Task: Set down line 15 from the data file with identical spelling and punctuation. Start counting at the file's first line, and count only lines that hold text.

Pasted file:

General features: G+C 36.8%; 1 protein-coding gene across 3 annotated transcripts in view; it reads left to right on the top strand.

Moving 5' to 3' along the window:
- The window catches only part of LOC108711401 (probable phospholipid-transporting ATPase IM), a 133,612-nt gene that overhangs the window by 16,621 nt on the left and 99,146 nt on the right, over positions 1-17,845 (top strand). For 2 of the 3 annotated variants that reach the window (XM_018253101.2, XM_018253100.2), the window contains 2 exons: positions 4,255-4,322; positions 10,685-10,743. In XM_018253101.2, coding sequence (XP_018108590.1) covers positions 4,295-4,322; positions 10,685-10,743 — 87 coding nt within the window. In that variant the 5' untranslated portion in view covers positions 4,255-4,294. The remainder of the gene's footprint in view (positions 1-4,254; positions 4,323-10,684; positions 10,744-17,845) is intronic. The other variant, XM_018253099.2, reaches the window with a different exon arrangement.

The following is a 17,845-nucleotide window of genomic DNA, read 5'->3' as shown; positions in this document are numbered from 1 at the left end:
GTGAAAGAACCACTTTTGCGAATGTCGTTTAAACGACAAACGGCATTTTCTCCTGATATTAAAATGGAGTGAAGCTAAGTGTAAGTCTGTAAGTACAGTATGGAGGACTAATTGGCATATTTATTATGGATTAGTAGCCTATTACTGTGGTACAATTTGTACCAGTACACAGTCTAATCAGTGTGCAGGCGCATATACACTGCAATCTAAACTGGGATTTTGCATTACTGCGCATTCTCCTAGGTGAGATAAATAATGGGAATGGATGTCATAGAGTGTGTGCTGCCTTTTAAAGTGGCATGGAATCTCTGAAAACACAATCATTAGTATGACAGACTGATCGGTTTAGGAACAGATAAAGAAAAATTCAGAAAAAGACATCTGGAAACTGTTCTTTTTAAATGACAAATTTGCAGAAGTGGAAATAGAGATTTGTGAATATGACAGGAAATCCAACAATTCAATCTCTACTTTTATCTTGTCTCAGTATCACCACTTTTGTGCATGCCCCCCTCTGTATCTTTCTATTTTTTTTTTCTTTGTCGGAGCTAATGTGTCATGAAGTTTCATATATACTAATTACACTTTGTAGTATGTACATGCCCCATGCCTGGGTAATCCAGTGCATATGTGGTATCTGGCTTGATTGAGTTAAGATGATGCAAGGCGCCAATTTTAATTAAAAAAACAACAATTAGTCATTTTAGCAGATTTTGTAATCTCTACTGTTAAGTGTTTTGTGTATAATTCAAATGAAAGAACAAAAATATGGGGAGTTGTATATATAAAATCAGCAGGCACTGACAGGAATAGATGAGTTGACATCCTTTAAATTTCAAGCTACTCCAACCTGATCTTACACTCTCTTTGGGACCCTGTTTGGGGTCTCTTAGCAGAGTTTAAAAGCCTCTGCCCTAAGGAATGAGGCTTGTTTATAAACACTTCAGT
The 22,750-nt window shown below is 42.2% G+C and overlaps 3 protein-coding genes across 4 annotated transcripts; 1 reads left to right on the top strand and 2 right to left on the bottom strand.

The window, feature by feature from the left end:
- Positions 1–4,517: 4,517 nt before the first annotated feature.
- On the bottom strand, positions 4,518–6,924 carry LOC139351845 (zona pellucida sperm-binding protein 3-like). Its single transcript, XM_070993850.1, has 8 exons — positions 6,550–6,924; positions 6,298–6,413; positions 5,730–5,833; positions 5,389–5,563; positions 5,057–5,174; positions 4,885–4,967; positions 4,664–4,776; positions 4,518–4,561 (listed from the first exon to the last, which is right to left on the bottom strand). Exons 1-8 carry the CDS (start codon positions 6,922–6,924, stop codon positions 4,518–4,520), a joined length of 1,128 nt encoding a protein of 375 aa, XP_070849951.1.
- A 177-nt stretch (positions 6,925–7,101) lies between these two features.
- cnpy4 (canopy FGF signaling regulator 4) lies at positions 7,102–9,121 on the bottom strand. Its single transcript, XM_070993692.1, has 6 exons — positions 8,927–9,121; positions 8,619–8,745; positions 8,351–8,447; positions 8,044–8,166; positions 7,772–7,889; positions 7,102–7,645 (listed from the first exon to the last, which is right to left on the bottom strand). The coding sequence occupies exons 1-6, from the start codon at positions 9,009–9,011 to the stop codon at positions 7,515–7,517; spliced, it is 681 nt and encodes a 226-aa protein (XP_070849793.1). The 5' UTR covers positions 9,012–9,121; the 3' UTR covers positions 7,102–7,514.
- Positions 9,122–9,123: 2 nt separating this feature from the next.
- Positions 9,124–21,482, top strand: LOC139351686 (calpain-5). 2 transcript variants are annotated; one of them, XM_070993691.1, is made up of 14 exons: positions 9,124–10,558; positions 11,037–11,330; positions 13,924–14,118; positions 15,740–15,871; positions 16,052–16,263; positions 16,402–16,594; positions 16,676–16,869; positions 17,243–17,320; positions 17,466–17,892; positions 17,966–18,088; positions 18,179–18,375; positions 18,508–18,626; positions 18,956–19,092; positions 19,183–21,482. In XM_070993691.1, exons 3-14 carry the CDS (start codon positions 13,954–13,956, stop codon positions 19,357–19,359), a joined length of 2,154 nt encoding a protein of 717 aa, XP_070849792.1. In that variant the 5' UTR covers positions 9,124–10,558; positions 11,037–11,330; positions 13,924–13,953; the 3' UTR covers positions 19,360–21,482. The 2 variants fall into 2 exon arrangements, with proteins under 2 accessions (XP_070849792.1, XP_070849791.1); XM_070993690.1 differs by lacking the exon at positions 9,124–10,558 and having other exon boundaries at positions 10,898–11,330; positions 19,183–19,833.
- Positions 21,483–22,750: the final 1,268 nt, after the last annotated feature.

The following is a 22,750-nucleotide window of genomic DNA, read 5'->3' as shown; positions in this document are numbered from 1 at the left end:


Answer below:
The following is a 22,750-nucleotide window of genomic DNA, read 5'->3' as shown; positions in this document are numbered from 1 at the left end: